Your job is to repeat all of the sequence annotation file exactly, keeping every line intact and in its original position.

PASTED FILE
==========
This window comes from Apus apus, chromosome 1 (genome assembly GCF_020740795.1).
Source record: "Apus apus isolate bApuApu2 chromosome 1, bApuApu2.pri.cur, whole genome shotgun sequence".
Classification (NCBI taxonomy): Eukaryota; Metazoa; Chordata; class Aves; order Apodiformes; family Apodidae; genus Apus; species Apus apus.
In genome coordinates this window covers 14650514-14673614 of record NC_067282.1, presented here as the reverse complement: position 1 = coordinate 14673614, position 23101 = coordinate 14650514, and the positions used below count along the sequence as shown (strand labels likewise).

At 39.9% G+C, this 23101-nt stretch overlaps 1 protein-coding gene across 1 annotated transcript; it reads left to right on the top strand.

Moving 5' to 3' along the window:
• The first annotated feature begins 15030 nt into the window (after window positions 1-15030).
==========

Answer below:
This window comes from Apus apus, chromosome 1 (genome assembly GCF_020740795.1).
Source record: "Apus apus isolate bApuApu2 chromosome 1, bApuApu2.pri.cur, whole genome shotgun sequence".
Classification (NCBI taxonomy): Eukaryota; Metazoa; Chordata; class Aves; order Apodiformes; family Apodidae; genus Apus; species Apus apus.
In genome coordinates this window covers 14650514-14673614 of record NC_067282.1, presented here as the reverse complement: position 1 = coordinate 14673614, position 23101 = coordinate 14650514, and the positions used below count along the sequence as shown (strand labels likewise).

At 39.9% G+C, this 23101-nt stretch overlaps 1 protein-coding gene across 1 annotated transcript; it reads left to right on the top strand.

Moving 5' to 3' along the window:
• The first annotated feature begins 15030 nt into the window (after window positions 1-15030).